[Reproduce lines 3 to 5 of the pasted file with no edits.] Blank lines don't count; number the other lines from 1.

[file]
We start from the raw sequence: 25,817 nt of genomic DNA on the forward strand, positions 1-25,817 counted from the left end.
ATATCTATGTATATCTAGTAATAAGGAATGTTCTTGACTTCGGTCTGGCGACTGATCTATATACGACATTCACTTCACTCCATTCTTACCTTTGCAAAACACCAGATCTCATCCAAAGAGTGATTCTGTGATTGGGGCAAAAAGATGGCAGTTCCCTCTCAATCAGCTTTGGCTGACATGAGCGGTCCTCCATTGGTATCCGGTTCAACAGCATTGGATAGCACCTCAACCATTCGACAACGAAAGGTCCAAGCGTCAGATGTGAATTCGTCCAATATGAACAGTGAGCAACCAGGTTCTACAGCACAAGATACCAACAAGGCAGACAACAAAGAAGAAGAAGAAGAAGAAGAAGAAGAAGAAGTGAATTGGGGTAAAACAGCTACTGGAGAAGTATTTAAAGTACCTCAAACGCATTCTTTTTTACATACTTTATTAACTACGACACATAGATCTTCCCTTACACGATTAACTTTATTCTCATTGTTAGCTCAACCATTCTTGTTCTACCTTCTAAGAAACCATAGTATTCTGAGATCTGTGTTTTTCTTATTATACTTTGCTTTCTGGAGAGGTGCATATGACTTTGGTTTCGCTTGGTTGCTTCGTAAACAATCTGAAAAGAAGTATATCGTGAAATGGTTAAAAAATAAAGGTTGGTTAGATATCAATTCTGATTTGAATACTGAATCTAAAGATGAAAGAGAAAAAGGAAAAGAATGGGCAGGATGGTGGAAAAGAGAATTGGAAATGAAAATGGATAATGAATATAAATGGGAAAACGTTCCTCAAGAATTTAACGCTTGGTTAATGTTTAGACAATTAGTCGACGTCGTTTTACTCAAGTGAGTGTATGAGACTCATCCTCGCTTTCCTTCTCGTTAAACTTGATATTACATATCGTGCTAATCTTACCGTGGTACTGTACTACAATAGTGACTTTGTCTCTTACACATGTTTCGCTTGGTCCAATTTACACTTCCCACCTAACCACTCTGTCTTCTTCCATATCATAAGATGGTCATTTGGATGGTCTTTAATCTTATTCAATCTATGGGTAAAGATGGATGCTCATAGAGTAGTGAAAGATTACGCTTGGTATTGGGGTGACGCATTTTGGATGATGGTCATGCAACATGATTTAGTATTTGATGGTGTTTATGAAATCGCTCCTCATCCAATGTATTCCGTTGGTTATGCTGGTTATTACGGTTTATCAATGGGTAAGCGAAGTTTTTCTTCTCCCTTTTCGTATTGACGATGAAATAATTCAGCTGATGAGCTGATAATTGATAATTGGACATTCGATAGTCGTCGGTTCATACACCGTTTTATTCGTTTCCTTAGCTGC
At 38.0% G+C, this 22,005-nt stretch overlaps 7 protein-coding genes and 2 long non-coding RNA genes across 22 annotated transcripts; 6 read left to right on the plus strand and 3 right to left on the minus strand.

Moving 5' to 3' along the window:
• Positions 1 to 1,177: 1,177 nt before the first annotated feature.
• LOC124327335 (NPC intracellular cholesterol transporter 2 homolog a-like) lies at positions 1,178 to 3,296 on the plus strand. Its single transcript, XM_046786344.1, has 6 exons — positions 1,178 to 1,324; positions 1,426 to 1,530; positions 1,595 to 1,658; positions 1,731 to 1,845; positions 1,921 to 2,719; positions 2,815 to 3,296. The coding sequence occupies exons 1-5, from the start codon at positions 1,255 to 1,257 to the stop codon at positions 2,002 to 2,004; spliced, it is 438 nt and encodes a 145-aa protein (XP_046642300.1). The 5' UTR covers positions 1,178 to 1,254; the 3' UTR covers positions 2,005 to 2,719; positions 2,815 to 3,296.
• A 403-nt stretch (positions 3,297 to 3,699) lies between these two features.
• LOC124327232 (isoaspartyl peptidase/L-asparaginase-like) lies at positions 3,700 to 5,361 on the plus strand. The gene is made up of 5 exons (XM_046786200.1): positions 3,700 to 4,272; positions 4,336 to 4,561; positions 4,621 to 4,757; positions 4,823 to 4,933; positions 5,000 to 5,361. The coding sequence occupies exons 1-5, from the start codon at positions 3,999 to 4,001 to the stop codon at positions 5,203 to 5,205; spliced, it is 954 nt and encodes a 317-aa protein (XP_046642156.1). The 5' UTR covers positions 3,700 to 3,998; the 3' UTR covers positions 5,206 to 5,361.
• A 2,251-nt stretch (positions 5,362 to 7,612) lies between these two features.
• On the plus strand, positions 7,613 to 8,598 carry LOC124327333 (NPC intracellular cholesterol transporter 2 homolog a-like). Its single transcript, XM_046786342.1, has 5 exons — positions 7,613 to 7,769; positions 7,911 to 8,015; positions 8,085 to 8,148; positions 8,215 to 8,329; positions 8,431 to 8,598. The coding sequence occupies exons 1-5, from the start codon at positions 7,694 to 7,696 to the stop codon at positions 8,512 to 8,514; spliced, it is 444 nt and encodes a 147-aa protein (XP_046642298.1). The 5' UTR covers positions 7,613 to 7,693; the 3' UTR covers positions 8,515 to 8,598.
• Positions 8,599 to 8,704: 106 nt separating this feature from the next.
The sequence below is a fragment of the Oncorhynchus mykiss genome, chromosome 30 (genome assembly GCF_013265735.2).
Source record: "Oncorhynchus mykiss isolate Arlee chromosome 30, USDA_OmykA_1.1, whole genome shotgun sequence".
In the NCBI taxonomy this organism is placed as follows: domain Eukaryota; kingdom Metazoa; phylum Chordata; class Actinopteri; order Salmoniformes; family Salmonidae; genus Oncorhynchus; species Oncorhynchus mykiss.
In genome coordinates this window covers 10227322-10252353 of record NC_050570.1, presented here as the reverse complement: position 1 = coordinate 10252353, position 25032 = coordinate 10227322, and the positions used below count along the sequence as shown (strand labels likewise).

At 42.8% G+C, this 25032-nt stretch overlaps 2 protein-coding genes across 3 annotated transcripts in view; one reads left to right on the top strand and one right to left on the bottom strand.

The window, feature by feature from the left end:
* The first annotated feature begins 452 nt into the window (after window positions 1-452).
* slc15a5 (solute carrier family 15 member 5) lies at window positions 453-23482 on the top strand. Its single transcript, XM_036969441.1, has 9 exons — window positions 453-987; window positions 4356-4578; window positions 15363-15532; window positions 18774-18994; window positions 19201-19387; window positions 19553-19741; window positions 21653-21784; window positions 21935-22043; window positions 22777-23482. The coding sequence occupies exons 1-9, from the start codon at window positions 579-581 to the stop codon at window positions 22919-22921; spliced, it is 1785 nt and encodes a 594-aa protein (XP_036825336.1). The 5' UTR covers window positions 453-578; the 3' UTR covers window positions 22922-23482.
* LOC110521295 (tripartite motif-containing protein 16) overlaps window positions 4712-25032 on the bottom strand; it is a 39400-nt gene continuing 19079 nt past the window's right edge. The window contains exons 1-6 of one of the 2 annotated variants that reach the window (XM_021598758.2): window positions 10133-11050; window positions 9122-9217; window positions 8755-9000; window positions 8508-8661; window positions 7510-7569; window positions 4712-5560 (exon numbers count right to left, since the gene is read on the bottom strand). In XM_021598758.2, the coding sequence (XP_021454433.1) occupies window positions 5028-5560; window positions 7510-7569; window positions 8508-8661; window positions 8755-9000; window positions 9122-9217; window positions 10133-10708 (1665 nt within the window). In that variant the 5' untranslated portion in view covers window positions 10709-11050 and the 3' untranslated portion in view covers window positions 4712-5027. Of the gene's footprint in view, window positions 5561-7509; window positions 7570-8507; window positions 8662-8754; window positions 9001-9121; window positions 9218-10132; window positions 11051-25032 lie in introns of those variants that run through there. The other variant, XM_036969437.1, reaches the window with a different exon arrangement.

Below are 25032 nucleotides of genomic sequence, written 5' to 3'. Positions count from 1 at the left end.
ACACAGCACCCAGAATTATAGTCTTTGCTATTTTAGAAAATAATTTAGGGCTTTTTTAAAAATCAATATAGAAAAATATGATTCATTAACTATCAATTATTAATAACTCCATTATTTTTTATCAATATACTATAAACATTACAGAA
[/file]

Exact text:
At 38.0% G+C, this 22,005-nt stretch overlaps 7 protein-coding genes and 2 long non-coding RNA genes across 22 annotated transcripts; 6 read left to right on the plus strand and 3 right to left on the minus strand.

Moving 5' to 3' along the window:
• Positions 1 to 1,177: 1,177 nt before the first annotated feature.